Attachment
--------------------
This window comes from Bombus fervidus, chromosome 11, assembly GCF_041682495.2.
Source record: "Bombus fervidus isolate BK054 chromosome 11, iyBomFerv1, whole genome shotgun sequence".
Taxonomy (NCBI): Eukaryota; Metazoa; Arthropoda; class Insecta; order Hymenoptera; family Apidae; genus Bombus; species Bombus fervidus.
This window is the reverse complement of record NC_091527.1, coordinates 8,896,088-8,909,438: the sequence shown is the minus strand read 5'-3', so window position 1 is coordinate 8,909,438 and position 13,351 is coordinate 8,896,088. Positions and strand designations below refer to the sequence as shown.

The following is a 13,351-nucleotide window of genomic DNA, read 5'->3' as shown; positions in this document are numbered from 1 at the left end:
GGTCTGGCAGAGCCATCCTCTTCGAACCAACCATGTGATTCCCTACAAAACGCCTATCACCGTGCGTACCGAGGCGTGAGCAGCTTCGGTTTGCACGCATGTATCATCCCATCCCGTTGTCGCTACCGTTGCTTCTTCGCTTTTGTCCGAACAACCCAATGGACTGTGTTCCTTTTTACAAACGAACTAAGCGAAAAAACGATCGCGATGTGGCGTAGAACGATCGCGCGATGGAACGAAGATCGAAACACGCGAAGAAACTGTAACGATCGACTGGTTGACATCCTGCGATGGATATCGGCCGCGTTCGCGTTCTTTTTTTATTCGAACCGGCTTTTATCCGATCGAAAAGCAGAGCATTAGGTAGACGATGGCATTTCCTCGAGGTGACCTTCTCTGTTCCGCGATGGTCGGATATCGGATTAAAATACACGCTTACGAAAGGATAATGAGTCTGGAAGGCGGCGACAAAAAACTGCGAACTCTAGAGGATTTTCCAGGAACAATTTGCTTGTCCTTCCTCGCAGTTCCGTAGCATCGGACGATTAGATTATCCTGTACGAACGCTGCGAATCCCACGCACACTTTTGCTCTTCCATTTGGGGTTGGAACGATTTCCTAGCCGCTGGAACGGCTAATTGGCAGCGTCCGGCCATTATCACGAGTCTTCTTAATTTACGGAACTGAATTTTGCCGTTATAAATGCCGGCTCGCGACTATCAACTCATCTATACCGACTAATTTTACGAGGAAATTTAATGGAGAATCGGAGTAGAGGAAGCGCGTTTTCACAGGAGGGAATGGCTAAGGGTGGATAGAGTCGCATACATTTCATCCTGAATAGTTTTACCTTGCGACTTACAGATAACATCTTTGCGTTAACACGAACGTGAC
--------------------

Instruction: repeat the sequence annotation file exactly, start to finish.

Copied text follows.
This window comes from Bombus fervidus, chromosome 11, assembly GCF_041682495.2.
Source record: "Bombus fervidus isolate BK054 chromosome 11, iyBomFerv1, whole genome shotgun sequence".
Taxonomy (NCBI): Eukaryota; Metazoa; Arthropoda; class Insecta; order Hymenoptera; family Apidae; genus Bombus; species Bombus fervidus.
This window is the reverse complement of record NC_091527.1, coordinates 8,896,088-8,909,438: the sequence shown is the minus strand read 5'-3', so window position 1 is coordinate 8,909,438 and position 13,351 is coordinate 8,896,088. Positions and strand designations below refer to the sequence as shown.

The following is a 13,351-nucleotide window of genomic DNA, read 5'->3' as shown; positions in this document are numbered from 1 at the left end:
GGTCTGGCAGAGCCATCCTCTTCGAACCAACCATGTGATTCCCTACAAAACGCCTATCACCGTGCGTACCGAGGCGTGAGCAGCTTCGGTTTGCACGCATGTATCATCCCATCCCGTTGTCGCTACCGTTGCTTCTTCGCTTTTGTCCGAACAACCCAATGGACTGTGTTCCTTTTTACAAACGAACTAAGCGAAAAAACGATCGCGATGTGGCGTAGAACGATCGCGCGATGGAACGAAGATCGAAACACGCGAAGAAACTGTAACGATCGACTGGTTGACATCCTGCGATGGATATCGGCCGCGTTCGCGTTCTTTTTTTATTCGAACCGGCTTTTATCCGATCGAAAAGCAGAGCATTAGGTAGACGATGGCATTTCCTCGAGGTGACCTTCTCTGTTCCGCGATGGTCGGATATCGGATTAAAATACACGCTTACGAAAGGATAATGAGTCTGGAAGGCGGCGACAAAAAACTGCGAACTCTAGAGGATTTTCCAGGAACAATTTGCTTGTCCTTCCTCGCAGTTCCGTAGCATCGGACGATTAGATTATCCTGTACGAACGCTGCGAATCCCACGCACACTTTTGCTCTTCCATTTGGGGTTGGAACGATTTCCTAGCCGCTGGAACGGCTAATTGGCAGCGTCCGGCCATTATCACGAGTCTTCTTAATTTACGGAACTGAATTTTGCCGTTATAAATGCCGGCTCGCGACTATCAACTCATCTATACCGACTAATTTTACGAGGAAATTTAATGGAGAATCGGAGTAGAGGAAGCGCGTTTTCACAGGAGGGAATGGCTAAGGGTGGATAGAGTCGCATACATTTCATCCTGAATAGTTTTACCTTGCGACTTACAGATAACATCTTTGCGTTAACACGAACGTGAC